This article was originally posted on the now-defunct Birth.Movies.Death. in 2018. It has been updated to reflect the existence of its sequel.
Jurassic World: Dominion is out now, and writer-director Colin Trevorrow seems to have gone the way of his Star Wars: The Rise of Skywalker replacement JJ Abrams on it. Namely, he’s turned in a bad movie that trades mostly on nostalgia like his first film in this sequel trilogy, and, crucially, he’s ignored the interesting ideas set up by a different director in the preceding, middle film. Jurassic World: Fallen Kingdom is not a good movie, but it has some great sequences in it, and more importantly, it has some great ideas. In fact, it’s really the only film in the Jurassic franchise past the first film to have substantial ideas that push the franchise forward. Or at least, they could have done, had Trevorrow followed through.
J.A. Bayona directs the hell out of Fallen Kingdom. He smartly creates setpieces heavy on terror, like the opening raid on Isla Nublar, and grandiose, Gothic horror, as in the climactic monster-in-the-house sequence. Bayona does next-level work lighting his dinosaurs, creating breathtaking effects with silhouettes, shadows, and reflections. The more epic sequences don’t work quite as well as the more intimate ones – the heavily-advertised volcanic eruption pales next to the subsequent encounter with a T-Rex in a shipping container – but generally speaking, Bayona nails it. Fallen Kingdom looks and feels like a movie, dammit – certainly in comparison to Jurassic World before it.
Fallen Kingdom also has good ideas at its core. Really! Much like its predecessor, which half-assed a clever premise of dinosaurs being over-commercialised to the point that the public got bored of them, Fallen Kingdom introduces a handful of really solid starting points, only to squander them at the scene-to-scene script level. The overarching story here actually advances the themes of the Jurassic series; it’s cool not just because it’s got dinosaurs, but because it tips the franchise’s sci-fi conceits upside-down in interesting ways.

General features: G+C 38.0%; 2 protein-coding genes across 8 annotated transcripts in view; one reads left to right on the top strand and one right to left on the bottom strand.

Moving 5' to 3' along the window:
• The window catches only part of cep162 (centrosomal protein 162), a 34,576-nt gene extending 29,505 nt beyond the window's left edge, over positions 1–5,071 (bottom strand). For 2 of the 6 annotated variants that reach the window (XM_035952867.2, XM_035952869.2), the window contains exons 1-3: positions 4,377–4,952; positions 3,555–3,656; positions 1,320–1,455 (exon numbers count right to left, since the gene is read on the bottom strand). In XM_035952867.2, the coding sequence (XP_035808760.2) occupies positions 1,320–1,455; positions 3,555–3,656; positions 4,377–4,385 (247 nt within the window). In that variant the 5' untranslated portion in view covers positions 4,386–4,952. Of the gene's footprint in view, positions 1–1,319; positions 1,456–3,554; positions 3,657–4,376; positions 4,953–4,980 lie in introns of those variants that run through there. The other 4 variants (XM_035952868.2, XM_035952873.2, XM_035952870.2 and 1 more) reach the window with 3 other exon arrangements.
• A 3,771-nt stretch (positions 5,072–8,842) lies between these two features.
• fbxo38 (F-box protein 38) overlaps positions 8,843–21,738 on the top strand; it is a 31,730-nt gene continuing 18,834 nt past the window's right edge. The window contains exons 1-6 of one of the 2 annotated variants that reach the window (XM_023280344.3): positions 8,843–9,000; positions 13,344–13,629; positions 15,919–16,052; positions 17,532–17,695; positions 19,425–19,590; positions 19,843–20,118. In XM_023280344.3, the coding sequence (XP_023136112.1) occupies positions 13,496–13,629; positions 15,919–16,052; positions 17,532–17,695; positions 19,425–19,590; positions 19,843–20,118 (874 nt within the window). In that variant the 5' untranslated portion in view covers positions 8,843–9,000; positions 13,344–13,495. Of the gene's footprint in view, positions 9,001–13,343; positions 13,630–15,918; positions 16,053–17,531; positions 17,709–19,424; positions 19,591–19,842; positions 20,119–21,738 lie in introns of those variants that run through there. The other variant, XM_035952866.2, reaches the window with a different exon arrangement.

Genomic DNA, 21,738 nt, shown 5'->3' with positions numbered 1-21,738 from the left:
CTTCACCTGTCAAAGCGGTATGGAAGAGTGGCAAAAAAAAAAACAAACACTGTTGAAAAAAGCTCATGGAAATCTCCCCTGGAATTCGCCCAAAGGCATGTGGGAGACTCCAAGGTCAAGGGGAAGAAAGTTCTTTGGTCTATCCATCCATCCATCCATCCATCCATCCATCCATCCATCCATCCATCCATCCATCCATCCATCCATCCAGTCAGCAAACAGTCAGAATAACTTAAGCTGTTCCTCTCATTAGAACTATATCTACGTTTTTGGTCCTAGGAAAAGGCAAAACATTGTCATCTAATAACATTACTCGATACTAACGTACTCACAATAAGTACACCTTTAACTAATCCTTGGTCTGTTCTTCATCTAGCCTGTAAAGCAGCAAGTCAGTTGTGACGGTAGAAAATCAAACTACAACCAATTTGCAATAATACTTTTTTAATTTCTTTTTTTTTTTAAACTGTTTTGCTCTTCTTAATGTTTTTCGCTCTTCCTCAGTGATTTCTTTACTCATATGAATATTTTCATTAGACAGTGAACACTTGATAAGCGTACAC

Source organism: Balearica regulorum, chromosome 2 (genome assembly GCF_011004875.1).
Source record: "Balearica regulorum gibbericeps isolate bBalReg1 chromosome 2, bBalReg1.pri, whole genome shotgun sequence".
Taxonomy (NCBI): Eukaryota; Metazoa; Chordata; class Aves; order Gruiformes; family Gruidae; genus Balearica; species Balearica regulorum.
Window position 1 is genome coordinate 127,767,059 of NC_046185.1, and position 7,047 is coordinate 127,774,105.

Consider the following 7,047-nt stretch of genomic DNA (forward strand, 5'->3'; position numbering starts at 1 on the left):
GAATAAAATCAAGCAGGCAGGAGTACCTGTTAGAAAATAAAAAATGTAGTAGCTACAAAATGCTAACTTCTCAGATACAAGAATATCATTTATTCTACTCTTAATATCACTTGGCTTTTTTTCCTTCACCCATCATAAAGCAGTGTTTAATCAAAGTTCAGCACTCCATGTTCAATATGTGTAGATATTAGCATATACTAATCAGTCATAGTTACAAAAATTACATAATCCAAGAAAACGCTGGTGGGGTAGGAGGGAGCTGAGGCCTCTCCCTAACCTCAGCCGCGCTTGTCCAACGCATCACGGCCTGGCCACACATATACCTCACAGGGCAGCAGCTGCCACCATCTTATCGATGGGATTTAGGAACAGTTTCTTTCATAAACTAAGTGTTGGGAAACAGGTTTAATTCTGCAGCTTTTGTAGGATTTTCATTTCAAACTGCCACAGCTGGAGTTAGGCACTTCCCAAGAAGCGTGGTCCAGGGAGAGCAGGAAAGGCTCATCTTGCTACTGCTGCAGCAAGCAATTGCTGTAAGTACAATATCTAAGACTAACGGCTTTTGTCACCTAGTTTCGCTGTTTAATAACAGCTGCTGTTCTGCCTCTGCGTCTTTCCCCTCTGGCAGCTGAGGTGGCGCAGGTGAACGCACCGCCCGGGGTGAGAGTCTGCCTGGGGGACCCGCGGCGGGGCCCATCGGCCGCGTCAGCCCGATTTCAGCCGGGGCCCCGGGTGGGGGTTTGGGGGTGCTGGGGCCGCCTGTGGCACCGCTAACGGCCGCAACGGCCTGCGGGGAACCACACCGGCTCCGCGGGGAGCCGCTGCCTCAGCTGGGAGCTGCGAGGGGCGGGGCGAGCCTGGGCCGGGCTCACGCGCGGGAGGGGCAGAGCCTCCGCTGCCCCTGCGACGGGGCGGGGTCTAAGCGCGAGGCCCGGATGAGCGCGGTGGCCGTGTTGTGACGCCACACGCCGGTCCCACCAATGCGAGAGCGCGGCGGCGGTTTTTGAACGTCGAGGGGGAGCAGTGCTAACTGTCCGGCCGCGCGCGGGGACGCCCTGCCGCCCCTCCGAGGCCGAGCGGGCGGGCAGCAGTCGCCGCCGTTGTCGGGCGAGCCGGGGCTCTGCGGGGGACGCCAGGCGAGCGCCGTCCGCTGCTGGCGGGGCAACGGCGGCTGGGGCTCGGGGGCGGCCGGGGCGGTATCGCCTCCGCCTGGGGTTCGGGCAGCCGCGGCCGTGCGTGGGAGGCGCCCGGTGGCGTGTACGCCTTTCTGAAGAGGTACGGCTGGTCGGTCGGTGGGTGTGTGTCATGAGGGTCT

Most obvious is the notion of genetically engineering weaponised dinosaurs – something the franchise has often flirted with in pre-production before backing down and making another island film. Back in 1993, Jurassic Park‘s core conflict was between nature – “life finds a way” – and the human forces that sought to harness and exploit it for a buck. It’s shocking that earlier incarnations of InGen (even the evil one in The Lost World) limited themselves to entertainment-oriented goals – the arms trade is where the real money is, after all. What could possibly illustrate the order-versus-chaos conceit better than an attempt to train dinosaurs as living weapons? It’s a horrifying thought, and ties perfectly into Ian Malcolm’s monologues throughout the series.
The other side of that coin is protectionism, personified two-dimensionally by the character of Claire Dearing. The film doesn’t delve into the idea beyond pat assertions that “we can’t let [the dinosaurs] die,” but there’s an interesting debate to be had around the sci-fi ethics of letting Isla Nublar’s dinosaurs get wiped out by a volcano (admittedly, the most over-the-top way this issue could be raised). This is Prime Directive stuff, to reference another franchise that’s seen its ups and downs – what is our duty to life we created, and should we interfere to save it? Sadly, in Fallen Kingdom that debate takes place entirely offscreen, and before the movie even starts, leaving barely anything to be explored through action or character.
One super-strong element is the betrayal that Claire and Owen face midway through the film. Having spent and risked their lives engineering, training, and rescuing dinosaurs, they’re faced with the horrible reality that their work laid the foundations for arms dealers to turn them into weapons. That’s a major rug-pull for those characters – or at least, it should be. Unfortunately, it’s almost immediately forgotten, in the interests of action.